House Speaker Paul Ryan said Thursday that an amnesty and immigration bill is the “next big priority” for the House.
“I know that there is a real commitment to solving the DACA challenge in both political parties,” he said at his Thursday press conference. He continued:
That is a commitment that I share. To anyone who doubts my intention to solve this problem and bring up a DACA and immigration reform bill, do not. We will bring a solution to the floor, one that the president will sign.
We must pass this budget agreement first though so we can get on to that. So please know we are committed to getting this done …
Getting this [two-year] budget agreement done allows us to shift our focus on the next big priority, which has a deadline, which is this issue.
Ryan’s promise of an amnesty debate will likely help reduce Democratic opposition in the House to the two-year budget deal.
But his promise of support for an amnesty — however vague — comes as Trump seems increasingly ready to make the immigration issue a central question in the 2018 election. “We have to get help from either side [to pass a bill in 2018] — or we have to elect many more Republicans,” Trump told GOP legislators gathered at the Greenbrier Resort in West Virginia on February 1. He continued:
Based on the [election related] numbers we just saw, we have a real chance of doing that … [Immigration] is now an election issue that will go to our benefit, not their benefit.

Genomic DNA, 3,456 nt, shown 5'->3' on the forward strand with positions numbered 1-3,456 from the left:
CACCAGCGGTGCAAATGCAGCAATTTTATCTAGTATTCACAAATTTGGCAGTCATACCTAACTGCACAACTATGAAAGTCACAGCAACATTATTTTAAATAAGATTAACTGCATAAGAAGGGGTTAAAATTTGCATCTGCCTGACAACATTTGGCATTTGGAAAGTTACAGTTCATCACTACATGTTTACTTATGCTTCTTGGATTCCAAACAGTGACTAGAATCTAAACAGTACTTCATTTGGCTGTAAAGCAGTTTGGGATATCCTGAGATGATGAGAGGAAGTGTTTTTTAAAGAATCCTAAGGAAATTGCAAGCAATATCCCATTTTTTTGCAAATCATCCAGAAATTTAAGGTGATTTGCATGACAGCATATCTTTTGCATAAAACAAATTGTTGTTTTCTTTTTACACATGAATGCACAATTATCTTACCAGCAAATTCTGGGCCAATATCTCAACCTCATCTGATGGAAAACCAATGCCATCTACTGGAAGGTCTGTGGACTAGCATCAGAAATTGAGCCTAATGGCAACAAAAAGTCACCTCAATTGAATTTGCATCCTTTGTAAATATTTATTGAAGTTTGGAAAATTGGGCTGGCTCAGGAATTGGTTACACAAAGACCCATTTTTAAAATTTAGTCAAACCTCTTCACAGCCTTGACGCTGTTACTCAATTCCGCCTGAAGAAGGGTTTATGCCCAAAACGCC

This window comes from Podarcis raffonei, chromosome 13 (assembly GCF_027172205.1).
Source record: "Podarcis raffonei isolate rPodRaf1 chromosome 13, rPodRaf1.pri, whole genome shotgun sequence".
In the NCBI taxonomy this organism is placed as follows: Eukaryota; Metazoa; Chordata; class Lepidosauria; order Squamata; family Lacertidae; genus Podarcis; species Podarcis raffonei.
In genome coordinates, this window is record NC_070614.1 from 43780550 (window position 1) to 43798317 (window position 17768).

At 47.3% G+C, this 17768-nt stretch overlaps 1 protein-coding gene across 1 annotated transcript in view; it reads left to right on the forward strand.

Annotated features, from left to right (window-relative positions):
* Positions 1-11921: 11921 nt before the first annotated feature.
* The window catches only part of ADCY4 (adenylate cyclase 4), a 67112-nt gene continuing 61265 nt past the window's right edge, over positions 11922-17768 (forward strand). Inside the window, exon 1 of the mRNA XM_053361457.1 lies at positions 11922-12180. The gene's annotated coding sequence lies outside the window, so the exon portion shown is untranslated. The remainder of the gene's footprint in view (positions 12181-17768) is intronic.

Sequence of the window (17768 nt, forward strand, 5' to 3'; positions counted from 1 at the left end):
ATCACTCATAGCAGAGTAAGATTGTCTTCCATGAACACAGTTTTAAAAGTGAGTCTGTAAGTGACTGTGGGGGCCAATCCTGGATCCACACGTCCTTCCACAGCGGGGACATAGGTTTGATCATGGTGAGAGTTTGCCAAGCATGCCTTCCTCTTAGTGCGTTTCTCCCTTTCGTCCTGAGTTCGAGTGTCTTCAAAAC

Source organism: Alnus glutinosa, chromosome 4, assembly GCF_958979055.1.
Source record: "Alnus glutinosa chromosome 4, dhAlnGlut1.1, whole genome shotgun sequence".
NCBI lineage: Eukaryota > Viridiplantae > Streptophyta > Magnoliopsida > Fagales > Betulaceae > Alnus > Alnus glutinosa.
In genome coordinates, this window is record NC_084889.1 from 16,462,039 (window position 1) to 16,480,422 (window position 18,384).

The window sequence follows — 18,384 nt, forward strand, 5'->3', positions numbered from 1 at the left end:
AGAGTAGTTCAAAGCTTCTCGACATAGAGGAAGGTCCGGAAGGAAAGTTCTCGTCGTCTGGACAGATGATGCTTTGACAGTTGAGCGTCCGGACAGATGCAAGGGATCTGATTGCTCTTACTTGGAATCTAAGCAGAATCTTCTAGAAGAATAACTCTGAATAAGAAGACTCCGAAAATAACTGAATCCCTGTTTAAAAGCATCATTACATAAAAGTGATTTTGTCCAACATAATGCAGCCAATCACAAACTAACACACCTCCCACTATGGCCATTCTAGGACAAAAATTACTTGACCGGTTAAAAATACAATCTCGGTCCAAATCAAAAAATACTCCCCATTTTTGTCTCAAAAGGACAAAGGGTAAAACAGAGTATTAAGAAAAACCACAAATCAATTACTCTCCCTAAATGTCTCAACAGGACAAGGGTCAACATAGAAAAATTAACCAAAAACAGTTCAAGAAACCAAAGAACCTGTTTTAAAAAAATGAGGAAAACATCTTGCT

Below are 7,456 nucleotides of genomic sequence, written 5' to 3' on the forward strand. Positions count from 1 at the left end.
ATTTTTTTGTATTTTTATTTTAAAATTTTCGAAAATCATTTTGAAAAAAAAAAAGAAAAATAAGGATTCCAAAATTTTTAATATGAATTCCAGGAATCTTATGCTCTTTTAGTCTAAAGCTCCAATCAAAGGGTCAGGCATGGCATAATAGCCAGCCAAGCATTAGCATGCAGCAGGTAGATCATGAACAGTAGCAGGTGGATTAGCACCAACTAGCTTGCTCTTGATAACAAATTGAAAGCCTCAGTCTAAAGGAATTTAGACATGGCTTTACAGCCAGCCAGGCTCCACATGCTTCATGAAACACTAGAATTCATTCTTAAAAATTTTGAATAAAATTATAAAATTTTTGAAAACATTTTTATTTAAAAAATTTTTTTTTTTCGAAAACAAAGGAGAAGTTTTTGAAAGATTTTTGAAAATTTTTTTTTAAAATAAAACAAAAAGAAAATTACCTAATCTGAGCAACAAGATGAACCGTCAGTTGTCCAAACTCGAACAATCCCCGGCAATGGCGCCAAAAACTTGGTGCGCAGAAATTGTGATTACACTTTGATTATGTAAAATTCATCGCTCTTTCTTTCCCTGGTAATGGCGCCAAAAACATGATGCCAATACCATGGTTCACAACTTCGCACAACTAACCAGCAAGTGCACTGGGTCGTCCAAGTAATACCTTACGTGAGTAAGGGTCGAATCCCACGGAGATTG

It is not clear if Ryan would oppose a central role for immigration in the 2018 election — although he has shown that he wants to win over November swing-voters by highlighting the pocketbook benefits of the tax bill.
Ryan is a long-standing supporter of “any willing worker” laws which subsidize companies and investors with cheap imported labor. For example, Ryan has repeatedly endorsed the importation of cheap workers for the dairy industry in his Wisconsin district, even though American workers in Iowa are manufacturing robotic cow-milkers which can do the same task at a much lower cost.
Companies want more imported workers because the nation’s formal unemployment rate is so low that wages are rising. Without a reserve army of unemployed people, companies are now forced to compete for new workers by offering higher wages, bonuses and training opportunities. For example, a recent chart shows that annual wage growth (including inflation) rises above 2 percent once the “prime age non-employment rate” drops below 23 percent.
A DACA amnesty would quickly provide business with up to 3.25 million additional legal workers — which is almost equal to the 4 million Americans who enter the job market each year.
On Thursday, Ryan simultaneously endorsed “entitlement reform,” which would likely push many elderly or sick Americans back to work alongside the imported cheap-labor workers.
Ryan provided few details about his plans, except that he would only schedule a vote on a bill which President Donald Trump supports. That requirement is very important because it gives Trump the power to push his goals, and it deters a nascent coalition of pro-amnesty Democratic Senators and business-first Republicans from pushing an amnesty-only bill through the Senate.